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Health Effects Of Work-Related Stress And Shift Work

May 19 2010 - Recent research from the University of Michigan Medical School published in the American Journal of Gastroenterology found that nurses working shift patterns, especially those rotating between day and night, had a significantly higher risk of developing Irritable Bowel Syndrome (IBS) and abdominal pain compared to those permanently on day-time rotas.

Lead author Sandra Hoogerwerf, assistant professor of internal medicine said:

"We know that people participating in shift work often complain of gastrointestinal symptoms such as abdominal pain, constipation and diarrhea. These are the same symptoms of IBS."

The researchers explain that IBS is the most common functional bowel disorder. It is not amenable to diagnostic testing but is identified by clinical symptoms such as recurrent episodes of abdominal pain or cramping associated with altered bowel habits.

The study recruited 399 nurses working three shift patterns: 214 on permanent day duty; 110 on permanent nights and 75 rotating between the two. More than 85 per cent were women. Researchers identified a higher prevalence of IBS and abdominal pain in participants working shifts, particularly those rotating between day and night. This finding was independent of reported sleep disturbances.

Sandra Hoogerwerf explained:

"We know the colon has its own biological clock and that's what increases the likelihood of having a bowel movement in the first six hours of the day. Shift work can cause chronic disruption of that biological rhythm, resulting in that clock to constantly be thrown off and needing to adjust, creating symptoms of diarrhea, bloating, constipation and abdominal pain and discomfort."

The researchers suggest that patients with IBS should be alerted to the possible impact of their work schedule on their condition.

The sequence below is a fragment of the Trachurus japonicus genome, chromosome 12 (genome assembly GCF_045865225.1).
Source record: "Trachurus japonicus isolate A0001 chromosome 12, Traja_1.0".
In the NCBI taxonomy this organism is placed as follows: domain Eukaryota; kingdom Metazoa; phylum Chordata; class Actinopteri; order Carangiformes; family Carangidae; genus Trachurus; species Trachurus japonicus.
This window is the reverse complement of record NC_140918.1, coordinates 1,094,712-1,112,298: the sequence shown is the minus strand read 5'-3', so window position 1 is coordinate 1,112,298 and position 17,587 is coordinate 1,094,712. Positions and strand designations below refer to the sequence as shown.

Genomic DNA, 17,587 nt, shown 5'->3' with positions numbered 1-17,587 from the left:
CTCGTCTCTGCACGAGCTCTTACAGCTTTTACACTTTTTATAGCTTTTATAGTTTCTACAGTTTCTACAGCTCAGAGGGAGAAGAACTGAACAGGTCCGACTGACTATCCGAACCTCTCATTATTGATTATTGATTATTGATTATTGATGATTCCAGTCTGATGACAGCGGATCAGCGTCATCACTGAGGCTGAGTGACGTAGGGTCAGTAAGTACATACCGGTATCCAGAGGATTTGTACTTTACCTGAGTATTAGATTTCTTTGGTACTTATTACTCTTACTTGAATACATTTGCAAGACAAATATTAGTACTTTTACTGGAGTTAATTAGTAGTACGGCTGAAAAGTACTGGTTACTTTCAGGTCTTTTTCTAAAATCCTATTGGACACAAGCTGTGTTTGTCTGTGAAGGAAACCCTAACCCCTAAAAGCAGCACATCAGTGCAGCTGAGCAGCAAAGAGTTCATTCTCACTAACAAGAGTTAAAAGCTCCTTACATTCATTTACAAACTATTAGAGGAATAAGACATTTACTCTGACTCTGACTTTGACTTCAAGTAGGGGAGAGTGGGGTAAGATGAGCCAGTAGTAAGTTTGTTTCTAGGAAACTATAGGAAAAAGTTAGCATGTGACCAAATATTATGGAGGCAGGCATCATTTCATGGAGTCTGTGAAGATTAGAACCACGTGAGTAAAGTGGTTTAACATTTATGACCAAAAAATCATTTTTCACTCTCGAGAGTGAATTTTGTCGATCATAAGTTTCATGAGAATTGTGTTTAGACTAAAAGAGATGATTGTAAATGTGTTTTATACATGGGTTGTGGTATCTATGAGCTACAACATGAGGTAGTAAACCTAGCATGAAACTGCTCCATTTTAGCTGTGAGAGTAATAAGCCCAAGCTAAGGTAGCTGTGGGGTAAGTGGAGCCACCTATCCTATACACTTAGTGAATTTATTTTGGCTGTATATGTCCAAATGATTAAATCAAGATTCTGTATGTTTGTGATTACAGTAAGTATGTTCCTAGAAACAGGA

Stress And Coronary Heart Disease

Research from Universite Laval's Faculty of Medicine published in the Journal of the American Medical Association in 2007 has demonstrated that chronic job strain after a first heart attack may double the risk of suffering a second one.

The researchers explain that previous studies had confirmed a relationship between work-related stress and a first coronary heart disease (CHD) event, but the few studies conducted on the association with recurrent CHD were limited in scope and inconsistent in their findings.

Researchers led by Chantal Brisson followed a group of 972 people aged 35 to 59 who had suffered a heart attack. They were interviewed at six weeks, two and six years after returning to work concerning their health, lifestyle, socio-demographic status, and degree of work stress. A job was defined as stressful "if it combined high psychological demands (heavy workload, intense intellectual activity, and important time constraints) and little control over decision-making (lack of autonomy, creativity, and opportunities to use or develop skills)."

The study found that 124 participants suffered a second heart attack and 82 experienced unstable angina. People reporting high levels of work stress at six weeks and two years were twice as likely to suffer another CHD event. Researchers found that the risk remained the same after allowing for variables such as severity of the first heart attack, other health conditions, family history, lifestyle, socio-demographic status, personality, and other work-environment factors. They also found that job strain did not increase the probability of experiencing a second CHD event during the first two years.

Chantal Brisson commented:

"It makes sense on a biomedical level, since the pathological process at the source of the CHD requires some time before it can manifest itself."

The researchers conclude that these findings should alert employers to the need to protect people from potentially harmful situations when they return to work after a heart attack.

Chantal Brisson said:

"Employers and occupational health service professionals must find ways to modify the psychological demands of a job or the level of control over decision-making for people returning to work after a heart attack. It can be done, and encouraging autonomy, creativity, and the development of professional abilities in the workplace is not incompatible with a company's productivity."

See also:

Stress, Cancer And HIV
A review of research into the relationship between stress and disease has found that stress is a contributing factor particularly in triggering or worsening depression, cardiovascular disease and speeding progression of HIV/AIDS.

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